antique photo of four people at the edge of a rough baseball diamond with school building in background

The school year in the nineteenth century was much different than what is typical today, as was the organization of classes. The schedule was often affected by the weather and farming needs. Courses started fresh at each term to accommodate new students who began their studies at different times of the year. Students studied a ‘Classical’ course as preparation for college or an ‘English’ course as potential preparation for teaching and life work. Some students were as young as 10, while others were war veterans, older than usual students. Enrollment varied widely depending on the term. Early subjects included Latin, Greek, French, and German, English, mathematics, geography, history, natural and physical sciences (anatomy, physiology, botany, natural philosophy or physics and chemistry), logic, rhetoric, English grammar, parsing, and English composition. Debating was supported by the Tyrocenic Adelphi Society and was an important activity for many years.

old photo of a dapper older man with his hair parted

In 1883, William Sargent came to the school as a young Principal with a strong vision for the future.  During his tenure of thirty-seven years, Sargent would direct the transformation of Hebron from a regional Academy to a comprehensive boarding school.  Under his direction and that of Freelan Stanley, chair of Hebron’s Board of Trustees, the main campus grew to include the major buildings of today:  Sturtevant Hall, Sturtevant Home, Atwood Hall, Sargent Memorial Gymnasium and the Stanley Building.  During this time, Hebron became an official ‘fitting school,’ for Colby College, which admitted its students upon Mr. Sargent’s recommendation ‘without further examination.’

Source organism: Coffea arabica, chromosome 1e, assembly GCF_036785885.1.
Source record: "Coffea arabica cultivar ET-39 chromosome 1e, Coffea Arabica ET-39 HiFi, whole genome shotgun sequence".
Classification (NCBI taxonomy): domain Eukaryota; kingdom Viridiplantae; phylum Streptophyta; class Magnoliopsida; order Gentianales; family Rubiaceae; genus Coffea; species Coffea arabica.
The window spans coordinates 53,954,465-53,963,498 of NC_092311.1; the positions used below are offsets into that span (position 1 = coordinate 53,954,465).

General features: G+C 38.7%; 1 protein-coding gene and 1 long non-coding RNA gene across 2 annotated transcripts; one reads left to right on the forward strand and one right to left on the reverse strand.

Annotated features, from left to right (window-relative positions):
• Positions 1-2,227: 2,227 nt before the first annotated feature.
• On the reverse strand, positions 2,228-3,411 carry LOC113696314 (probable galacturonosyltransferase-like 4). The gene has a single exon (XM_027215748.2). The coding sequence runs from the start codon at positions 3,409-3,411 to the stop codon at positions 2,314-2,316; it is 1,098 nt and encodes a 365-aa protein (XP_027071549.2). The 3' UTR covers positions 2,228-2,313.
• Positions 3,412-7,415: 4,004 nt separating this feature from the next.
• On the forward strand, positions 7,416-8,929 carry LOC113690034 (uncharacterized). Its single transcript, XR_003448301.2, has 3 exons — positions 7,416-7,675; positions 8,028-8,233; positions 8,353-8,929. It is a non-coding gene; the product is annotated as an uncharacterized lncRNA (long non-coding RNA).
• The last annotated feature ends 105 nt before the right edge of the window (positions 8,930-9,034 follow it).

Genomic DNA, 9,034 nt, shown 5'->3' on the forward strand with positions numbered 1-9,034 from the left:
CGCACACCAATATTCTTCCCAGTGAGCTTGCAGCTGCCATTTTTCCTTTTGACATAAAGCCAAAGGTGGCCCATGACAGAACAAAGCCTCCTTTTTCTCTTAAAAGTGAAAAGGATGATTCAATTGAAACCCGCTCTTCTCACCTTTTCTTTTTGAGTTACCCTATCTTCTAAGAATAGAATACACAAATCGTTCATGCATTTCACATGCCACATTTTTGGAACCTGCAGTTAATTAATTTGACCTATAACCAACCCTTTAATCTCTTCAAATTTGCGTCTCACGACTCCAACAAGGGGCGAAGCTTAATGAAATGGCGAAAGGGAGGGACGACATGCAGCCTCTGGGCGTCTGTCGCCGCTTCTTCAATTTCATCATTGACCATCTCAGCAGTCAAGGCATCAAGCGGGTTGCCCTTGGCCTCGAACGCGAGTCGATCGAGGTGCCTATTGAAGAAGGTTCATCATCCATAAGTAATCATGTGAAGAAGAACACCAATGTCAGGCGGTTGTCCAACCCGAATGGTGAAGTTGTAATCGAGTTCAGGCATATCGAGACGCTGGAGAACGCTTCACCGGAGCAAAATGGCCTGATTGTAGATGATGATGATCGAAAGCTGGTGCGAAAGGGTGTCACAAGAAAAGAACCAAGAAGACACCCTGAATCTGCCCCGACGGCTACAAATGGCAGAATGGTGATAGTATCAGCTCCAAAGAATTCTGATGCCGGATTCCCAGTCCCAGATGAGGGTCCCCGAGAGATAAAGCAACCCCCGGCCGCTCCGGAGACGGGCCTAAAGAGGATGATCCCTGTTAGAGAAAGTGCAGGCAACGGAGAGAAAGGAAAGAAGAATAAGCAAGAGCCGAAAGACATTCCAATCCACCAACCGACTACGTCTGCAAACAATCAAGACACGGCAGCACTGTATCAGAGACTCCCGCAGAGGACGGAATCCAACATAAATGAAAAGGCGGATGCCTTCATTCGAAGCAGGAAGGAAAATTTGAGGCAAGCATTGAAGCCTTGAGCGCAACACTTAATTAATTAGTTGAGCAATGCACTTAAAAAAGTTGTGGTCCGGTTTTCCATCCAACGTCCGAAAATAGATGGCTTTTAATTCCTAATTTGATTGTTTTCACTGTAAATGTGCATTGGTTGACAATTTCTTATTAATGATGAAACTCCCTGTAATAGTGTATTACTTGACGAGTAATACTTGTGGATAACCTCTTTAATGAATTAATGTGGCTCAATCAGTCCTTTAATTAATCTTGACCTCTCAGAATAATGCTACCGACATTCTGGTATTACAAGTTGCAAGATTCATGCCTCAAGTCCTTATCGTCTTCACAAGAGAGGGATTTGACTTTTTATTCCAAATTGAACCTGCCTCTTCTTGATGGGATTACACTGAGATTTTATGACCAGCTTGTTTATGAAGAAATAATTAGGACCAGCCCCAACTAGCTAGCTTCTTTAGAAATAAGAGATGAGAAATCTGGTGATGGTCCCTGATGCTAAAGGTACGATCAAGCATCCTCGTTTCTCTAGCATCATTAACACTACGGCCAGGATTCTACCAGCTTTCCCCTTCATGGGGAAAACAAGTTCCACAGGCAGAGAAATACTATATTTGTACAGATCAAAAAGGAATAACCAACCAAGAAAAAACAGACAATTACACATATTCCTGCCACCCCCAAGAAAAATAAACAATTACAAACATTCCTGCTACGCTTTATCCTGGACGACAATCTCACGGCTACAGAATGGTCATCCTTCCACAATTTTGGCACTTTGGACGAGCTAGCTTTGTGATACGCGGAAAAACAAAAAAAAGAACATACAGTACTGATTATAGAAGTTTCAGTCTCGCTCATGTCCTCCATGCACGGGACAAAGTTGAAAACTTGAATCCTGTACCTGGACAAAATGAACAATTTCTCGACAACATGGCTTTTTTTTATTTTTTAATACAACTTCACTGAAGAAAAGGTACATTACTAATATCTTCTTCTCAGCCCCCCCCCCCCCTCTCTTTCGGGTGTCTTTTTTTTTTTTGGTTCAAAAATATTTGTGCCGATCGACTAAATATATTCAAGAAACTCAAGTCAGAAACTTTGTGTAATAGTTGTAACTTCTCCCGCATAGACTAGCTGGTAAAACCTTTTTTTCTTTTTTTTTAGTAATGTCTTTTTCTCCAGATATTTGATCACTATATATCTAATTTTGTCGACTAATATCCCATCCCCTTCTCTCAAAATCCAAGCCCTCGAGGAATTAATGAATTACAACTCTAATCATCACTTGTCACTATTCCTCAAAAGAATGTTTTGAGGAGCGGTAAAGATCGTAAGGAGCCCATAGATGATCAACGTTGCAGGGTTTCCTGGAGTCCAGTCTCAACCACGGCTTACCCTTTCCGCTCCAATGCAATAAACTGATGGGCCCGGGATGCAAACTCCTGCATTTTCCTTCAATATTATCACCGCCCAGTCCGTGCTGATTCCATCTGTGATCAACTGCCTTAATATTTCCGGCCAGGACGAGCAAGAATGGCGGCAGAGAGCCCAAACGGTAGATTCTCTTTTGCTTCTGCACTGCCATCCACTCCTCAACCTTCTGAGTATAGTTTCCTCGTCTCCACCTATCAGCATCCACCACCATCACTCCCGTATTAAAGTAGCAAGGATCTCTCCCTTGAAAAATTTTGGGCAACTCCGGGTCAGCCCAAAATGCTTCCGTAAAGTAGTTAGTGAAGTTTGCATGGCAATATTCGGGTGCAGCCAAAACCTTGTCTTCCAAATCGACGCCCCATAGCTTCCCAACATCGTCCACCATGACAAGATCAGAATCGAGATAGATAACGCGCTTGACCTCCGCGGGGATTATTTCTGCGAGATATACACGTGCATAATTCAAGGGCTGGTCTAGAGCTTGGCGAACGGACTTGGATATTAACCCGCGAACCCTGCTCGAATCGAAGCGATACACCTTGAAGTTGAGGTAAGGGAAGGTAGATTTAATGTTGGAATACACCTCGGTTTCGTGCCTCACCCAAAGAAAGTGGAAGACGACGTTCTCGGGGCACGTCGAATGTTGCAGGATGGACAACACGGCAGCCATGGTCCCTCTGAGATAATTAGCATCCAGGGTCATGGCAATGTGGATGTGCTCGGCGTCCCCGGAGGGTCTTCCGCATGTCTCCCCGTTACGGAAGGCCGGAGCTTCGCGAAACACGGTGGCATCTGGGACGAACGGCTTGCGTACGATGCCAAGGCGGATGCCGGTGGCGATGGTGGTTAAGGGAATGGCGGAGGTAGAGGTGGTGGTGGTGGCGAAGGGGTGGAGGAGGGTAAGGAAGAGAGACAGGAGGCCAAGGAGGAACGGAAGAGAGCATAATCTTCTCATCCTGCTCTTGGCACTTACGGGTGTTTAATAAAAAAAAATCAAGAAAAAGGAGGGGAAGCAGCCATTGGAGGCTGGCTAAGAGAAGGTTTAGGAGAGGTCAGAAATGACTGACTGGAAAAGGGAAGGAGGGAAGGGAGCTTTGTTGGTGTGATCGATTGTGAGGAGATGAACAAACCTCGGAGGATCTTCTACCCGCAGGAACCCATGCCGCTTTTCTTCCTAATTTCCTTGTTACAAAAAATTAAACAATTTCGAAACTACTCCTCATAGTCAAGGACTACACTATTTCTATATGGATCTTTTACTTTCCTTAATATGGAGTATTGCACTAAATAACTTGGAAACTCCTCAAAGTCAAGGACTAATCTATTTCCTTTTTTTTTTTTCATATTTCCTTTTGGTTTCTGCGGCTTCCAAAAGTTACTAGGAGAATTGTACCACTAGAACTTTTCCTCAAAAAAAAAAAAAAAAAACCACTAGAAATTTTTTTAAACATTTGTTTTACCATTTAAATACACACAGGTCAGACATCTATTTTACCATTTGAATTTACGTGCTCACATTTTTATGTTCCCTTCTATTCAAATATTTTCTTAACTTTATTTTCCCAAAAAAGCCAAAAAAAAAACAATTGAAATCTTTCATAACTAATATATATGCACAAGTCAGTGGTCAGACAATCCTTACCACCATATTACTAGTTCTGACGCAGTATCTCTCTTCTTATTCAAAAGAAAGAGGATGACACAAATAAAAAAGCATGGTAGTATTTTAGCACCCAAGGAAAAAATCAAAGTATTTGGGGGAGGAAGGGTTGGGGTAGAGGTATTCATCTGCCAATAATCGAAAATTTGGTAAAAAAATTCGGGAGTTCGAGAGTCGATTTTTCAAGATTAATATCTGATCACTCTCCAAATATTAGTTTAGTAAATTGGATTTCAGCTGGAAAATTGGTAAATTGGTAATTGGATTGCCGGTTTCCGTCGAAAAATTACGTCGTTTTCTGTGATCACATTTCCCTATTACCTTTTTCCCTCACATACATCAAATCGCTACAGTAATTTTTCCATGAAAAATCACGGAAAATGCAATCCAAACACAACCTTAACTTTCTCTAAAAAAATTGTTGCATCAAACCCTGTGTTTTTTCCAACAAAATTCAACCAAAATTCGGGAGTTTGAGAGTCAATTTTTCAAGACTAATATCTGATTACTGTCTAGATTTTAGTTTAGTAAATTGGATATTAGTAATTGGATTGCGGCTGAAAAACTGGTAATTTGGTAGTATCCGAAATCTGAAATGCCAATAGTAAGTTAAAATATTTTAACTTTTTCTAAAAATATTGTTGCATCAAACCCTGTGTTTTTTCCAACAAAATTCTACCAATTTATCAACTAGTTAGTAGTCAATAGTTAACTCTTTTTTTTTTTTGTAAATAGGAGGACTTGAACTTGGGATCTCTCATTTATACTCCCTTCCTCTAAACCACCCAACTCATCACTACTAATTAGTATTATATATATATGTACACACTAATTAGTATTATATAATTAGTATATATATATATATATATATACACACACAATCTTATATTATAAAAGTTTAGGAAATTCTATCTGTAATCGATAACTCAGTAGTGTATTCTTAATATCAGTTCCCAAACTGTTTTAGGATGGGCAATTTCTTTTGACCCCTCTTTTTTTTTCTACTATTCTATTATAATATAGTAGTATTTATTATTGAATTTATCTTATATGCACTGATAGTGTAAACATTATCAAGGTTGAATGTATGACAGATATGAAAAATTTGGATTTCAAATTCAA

antique photo of a covered open air ice hockey arena

However, concurrent to this period of growth, enrollment for girls began to decline. At this time, hundreds of Maine girls were attending “normal schools” for teacher training, and free public education was also improving. In the spring of 1922, only 36 girls registered, and after graduation that year Hebron’s Board of Trustees determined that Hebron Academy should become a boys’ school. Following Principal William Sargent’s death, the trustees appointed Ralph Hunt as Principal, and he would lead Hebron through a robust period as a boys’ boarding school. Freelan Stanley, inventor of the Stanley Steamer motorcar and ardent promoter of vigorous, healthy living, would become Hunt’s partner for change as well as a great benefactor, providing support for building an indoor ice arena in 1927, the first of its kind for a school in the country.  Stanley also oversaw the completion of Sargent Memorial Gymnasium in 1929, at the time an incomparable facility for a school which included a competition swimming pool, two basketball courts  and an indoor baseball practice space.  Today, Sargent has been repurposed as the LePage Center for the Arts, its large spaces now supporting a variety of studio, music and performing arts activities.  
 

antique photo of students with vintage equipment